According to a poll taken earlier this month in the 17th District by BK Strategies on behalf of political newsletter MoScout, only 37 percent of respondents approve of Greitens' job performance, compared to 51 percent who do not. President Donald Trump has better approval ratings in the same poll.
The poll was taken before the committee investigating Greitens released its report, which includes the woman's account that Greitens taped her hands to exercise equipment, blindfolded her, removed her clothes and took a photo to keep her silent about the affair they had shortly before he ran for governor.
The committee, made up of five Republicans and two Democrats, found her testimony credible and is continuing to investigate the governor.
If Greitens remains in office
To some, the situation only gets worse if Greitens remains in office.
Pleasant Valley Mayor David Slater, a Democrat, said Greitens' affair pulls focus from the work of the Legislature. For candidates, that means it's more difficult to talk about their accomplishments to win over voters, temporarily putting policy agendas at risk.
"The man doesn't have a friend down there," Slater said.
Slater said, however, that the Greitens affair would be just one of many factors voters look at when picking a candidate and might not have a huge effect on their decisions. He has supported neither Corlew nor Arthur over the other and favored Rep. Mark Ellebracht, a Liberty Democrat for the open Senate seat.
Corlew said he thought Greitens could put Republican seats at risk if he sticks around because the state won't have "effective leadership at the top." That creates a lack of confidence, he said.
“But ultimately, it’s up to the candidates in each of the races to get their message out," Corlew said.
Robynn Kuhlmann, professor of political science at the University of Central Missouri, said she thought Democrats might be able to make only limited gains on Greitens' low approval ratings.
"I know that the midterm is supposed to create a so-called 'blue tide' or surge and we saw that in some special elections, but breaking a veto-proof legislature may still be quite the feat for Democrats," Kuhlmann said. "Due to Republican leadership rising to meet a political mess that is slamming the governor, I think that the party will not be blamed for the actions of someone who has clearly drawn a line in marketing himself as a political outsider."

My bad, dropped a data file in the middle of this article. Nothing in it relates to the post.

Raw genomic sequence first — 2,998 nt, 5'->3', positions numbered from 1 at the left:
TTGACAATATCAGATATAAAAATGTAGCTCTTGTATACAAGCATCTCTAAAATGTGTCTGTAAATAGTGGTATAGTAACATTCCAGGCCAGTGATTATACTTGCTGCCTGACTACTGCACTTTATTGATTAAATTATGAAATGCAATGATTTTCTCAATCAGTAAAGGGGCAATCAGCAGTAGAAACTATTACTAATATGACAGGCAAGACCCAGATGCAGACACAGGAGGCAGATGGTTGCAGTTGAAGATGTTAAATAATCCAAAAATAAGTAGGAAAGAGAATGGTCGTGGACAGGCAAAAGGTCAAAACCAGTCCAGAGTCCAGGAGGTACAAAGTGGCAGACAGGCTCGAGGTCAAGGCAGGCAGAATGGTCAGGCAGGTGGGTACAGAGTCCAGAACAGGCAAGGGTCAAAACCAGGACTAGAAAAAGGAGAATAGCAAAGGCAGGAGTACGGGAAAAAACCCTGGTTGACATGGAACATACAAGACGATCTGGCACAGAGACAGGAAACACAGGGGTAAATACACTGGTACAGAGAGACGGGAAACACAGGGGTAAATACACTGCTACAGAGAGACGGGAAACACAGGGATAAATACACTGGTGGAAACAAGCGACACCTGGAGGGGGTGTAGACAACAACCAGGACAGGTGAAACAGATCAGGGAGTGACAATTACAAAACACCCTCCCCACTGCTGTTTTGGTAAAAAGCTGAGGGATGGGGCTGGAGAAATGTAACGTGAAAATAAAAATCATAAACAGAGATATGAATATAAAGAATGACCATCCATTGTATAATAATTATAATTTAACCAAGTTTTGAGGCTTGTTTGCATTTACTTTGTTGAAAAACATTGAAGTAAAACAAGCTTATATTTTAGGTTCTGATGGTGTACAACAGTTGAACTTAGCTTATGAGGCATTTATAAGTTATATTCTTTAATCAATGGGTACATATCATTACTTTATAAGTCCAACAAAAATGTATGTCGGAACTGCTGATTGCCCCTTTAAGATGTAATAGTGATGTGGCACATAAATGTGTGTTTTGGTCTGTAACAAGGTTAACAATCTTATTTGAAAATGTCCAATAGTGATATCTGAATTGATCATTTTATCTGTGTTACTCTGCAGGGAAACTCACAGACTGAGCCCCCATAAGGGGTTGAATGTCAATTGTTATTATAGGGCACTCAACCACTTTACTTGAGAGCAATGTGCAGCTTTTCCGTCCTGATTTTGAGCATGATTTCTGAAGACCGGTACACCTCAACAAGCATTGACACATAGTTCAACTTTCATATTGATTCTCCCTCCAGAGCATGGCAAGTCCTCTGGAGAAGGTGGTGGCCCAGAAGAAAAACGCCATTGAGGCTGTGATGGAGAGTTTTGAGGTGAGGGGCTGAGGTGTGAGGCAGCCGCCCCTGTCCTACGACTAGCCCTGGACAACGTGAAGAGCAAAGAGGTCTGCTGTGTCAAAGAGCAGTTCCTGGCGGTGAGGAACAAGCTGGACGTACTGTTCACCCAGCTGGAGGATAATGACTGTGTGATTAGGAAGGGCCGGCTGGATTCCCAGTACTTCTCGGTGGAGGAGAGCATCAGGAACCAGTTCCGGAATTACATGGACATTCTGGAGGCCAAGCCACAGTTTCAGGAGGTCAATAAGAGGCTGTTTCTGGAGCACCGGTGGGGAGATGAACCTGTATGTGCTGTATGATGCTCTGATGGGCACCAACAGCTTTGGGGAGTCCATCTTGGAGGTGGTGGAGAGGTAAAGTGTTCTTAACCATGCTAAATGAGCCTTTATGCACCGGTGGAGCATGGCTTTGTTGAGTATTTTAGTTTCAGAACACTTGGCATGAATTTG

The race in Clay County
Clay County favored Greitens in 2016, but voted for Democrat Jason Kander over incumbent U.S. Sen. Roy Blunt, a Republican, who won.
"Since Representative Corlew has distanced himself from the governor, calling for a his resignation, it may take issue off the table," Kuhlmann said.
Brittany White, 27, a mother of two boys in Liberty, said she was shocked to hear the allegations against Greitens and thought he should be removed from office if they're proven true.
But that doesn’t' mean she wouldn’t vote for a Republican legislator, she said.
"I wouldn't put his choices onto anybody else," White said.
Jacob Gutierrez, 24, of Kansas City, North, said people talk about Greitens all the time where he works at Chappell's restaurant in North Kansas City. Gutierrez said he votes Democratic and encourages others to vote. He expects to see a "blue wave."
"I think a lot of them are also realizing that maybe we need to get more involved on a political level and stress what we want to see in a candidate," Gutierrez said.
To Leo Gatewood, 71, of Kansas City, North, it doesn't matter at all. He called the controversy a "railroad job" and accused Democrats of making a big deal of the allegations, though leading Republicans, including Attorney General Josh Hawley, want Greitens out.
If Greitens had had the affair while in office, it might be a bigger deal, Gatewood said.
Kelsey Fouts, 33, of Kearney, owns a hair salon in Liberty and typically votes Republican. She said the Greitens allegations wouldn’t change the way she votes. She said she wasn't troubled by the allegations.
"My opinion is it's his personal life," Fouts said. "It really doesn't matter to me just like if the president cheats on his wife. I don't really care."